One of the downsides to building laminar fountains is that after you’ve assembled your barrel full of flow conditioners — scrubber sponges, mesh screens, hundreds of straws — and hooked up a pump, making modifications to improve the quality of the output flow is a very time-consuming and often soggy process of trial and error. In an attempt to streamline (heh) the process of building compact laminar nozzles, I decided to take a look at some existing nozzle designs and figure out how they worked.
The first nozzle I looked at is from Hoarp001 on the Laminar Project Forum. His nozzle design produces a very coherent flow, as you can see in the video below.
I put together a model in SolidWorks using a combination of Hoarp001’s listed dimensions and my own estimates from the video. The Porous Media feature in SW allowed me to approximate the behavior of the sponges, and I matched the number and dimensions of the straws as closely as possible. I made a pretty render (of course) and then used this model to run some basic CFD.
With the flow trajectories turned on, you can see some pretty interesting results. I started out with an input velocity of 2000 L/h, a fairly moderate flow rate for a fountain, to see what would happen.
The brighter blues indicate higher-velocity flow, so you can clearly see how the water is accelerated as it approaches the narrow outlet of the nozzle. The stagnation ring around the outlet is also visible; this ring forms because some of the water fills the dead space of the nozzle but doesn’t get forced through the outlet. It may help direct water towards the outlet while generating less turbulence than tapered walls would, because the interactions between the walls and the water necessarily have some friction. (This is high on my list of interesting questions to research more analytically.)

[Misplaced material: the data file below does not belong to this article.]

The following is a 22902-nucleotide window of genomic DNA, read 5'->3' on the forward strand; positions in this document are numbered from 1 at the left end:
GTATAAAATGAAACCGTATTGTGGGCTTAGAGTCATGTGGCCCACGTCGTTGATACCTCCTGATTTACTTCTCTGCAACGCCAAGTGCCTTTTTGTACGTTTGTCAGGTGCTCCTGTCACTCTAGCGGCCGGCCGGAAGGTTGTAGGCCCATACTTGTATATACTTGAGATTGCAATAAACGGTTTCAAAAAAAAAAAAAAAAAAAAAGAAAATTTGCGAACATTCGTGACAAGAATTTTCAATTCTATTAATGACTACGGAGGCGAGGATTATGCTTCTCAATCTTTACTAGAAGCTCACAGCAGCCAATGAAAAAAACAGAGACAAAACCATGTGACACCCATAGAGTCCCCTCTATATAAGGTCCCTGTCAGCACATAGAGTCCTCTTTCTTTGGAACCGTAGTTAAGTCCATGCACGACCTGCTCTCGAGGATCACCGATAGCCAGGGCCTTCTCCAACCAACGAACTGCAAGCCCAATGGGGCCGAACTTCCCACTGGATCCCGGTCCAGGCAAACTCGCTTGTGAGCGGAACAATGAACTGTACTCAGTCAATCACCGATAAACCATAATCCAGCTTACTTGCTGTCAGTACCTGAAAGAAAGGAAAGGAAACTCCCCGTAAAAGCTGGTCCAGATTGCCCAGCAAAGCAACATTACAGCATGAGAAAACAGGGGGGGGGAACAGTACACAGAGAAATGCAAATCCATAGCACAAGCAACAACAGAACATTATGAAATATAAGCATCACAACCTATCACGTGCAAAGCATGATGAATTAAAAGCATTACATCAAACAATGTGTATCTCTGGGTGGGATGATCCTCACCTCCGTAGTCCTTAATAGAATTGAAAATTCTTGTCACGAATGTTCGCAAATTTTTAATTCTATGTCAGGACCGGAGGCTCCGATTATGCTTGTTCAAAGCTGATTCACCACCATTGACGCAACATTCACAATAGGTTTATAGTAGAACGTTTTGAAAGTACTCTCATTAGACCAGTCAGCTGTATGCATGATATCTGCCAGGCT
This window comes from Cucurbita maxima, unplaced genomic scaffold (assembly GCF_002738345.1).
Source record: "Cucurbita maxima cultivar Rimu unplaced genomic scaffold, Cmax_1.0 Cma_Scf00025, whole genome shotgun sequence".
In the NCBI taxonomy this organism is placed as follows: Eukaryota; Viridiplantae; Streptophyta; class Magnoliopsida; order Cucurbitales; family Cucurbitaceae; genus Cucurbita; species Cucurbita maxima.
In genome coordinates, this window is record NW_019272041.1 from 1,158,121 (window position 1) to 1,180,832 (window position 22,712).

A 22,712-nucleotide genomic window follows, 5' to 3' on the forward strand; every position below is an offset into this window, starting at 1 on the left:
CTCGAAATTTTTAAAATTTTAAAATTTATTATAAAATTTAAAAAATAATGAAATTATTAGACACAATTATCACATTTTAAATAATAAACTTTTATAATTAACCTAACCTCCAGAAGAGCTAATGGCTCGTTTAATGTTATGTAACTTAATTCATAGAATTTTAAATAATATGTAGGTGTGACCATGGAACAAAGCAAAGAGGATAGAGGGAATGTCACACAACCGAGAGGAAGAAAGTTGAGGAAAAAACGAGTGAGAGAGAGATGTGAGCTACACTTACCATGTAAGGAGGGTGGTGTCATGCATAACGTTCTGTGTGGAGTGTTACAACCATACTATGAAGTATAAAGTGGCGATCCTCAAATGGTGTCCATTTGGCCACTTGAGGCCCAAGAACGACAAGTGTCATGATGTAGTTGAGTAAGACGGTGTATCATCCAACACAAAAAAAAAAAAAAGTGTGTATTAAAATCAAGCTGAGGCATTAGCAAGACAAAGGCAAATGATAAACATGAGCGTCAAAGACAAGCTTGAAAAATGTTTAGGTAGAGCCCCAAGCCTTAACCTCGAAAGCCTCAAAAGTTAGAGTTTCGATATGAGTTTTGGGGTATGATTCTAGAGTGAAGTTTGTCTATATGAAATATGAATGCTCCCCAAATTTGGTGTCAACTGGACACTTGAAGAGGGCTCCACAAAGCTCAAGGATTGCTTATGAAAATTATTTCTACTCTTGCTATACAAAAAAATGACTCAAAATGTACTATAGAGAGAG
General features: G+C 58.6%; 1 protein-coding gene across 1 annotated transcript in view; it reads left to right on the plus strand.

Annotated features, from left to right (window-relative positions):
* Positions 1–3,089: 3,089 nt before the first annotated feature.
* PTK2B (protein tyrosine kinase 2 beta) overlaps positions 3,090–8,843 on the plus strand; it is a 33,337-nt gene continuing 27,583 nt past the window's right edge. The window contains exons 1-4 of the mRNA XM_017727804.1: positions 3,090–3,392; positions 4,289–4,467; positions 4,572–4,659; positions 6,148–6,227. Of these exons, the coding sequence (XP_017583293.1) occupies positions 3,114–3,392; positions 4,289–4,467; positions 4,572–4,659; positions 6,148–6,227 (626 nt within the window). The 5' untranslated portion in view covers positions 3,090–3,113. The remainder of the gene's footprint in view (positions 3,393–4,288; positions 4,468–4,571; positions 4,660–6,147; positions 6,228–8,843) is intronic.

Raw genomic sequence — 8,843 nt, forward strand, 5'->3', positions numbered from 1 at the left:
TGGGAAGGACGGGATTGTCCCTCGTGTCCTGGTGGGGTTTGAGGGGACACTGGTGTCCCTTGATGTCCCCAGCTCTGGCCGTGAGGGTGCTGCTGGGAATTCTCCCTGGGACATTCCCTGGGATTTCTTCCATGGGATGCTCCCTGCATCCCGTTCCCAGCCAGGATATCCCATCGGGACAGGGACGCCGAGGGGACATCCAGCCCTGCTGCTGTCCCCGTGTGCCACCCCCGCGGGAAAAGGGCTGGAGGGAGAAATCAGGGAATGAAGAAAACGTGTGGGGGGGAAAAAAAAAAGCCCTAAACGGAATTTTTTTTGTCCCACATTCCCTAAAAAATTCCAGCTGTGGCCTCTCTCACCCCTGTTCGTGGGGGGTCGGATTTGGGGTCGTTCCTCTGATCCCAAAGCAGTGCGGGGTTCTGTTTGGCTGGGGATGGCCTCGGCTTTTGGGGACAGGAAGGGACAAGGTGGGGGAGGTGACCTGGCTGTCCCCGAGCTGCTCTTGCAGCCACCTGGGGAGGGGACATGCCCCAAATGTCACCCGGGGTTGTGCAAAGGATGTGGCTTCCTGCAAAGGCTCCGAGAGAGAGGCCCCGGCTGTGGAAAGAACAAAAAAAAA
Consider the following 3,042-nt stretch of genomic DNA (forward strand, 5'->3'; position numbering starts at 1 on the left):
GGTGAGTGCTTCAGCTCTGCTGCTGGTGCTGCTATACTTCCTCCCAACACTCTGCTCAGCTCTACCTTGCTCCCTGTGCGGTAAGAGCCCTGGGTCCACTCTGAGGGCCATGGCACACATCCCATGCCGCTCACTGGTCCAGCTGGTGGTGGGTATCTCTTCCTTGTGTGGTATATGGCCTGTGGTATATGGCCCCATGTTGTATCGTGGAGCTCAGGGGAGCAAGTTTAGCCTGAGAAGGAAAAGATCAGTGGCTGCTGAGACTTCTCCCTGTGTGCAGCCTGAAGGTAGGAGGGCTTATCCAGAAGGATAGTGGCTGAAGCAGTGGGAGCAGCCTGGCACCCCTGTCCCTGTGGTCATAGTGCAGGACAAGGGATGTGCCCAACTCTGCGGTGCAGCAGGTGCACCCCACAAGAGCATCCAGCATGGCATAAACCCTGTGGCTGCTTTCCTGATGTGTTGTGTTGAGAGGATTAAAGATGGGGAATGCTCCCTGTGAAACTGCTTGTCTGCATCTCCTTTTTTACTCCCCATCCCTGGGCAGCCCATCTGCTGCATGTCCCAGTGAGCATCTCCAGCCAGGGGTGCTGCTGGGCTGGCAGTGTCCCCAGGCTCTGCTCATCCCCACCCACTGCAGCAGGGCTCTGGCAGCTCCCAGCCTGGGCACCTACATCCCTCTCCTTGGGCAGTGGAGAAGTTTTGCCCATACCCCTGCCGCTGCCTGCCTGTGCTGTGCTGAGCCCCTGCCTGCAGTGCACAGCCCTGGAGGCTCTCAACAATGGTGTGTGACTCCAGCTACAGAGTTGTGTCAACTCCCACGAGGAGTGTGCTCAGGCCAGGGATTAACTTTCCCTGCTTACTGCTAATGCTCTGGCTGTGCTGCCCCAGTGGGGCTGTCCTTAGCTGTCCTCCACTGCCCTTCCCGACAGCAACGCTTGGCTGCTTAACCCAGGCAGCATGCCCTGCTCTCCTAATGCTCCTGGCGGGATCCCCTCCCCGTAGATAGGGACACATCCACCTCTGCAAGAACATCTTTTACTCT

Once we vary the inlet flow rate, the results get more interesting.
There’s no initial swirl at flow rates of 1000 L/h or lower. Even with no gravitational effects factored in, there’s some pretty distinct arcing of the outlet flow for flow rates above 250 L/h. However, at 7000 L/h (the rate the real fountain uses), the outlet flow is noticeably tighter, faster, and more coherent. Refinements to the porosity of the sponges might reduce the curvature of the outlet flow even further.
I’ll be modeling a couple other nozzles next, as a first step to improve the design of my large-scale laminar fountain. After that, I’ll go back to scaling down the design as much as possible. My goal is to get a half-inch laminar stream with a six-foot throw from a nozzle that fits in your hand, but the jury’s still out on whether that’s remotely achievable.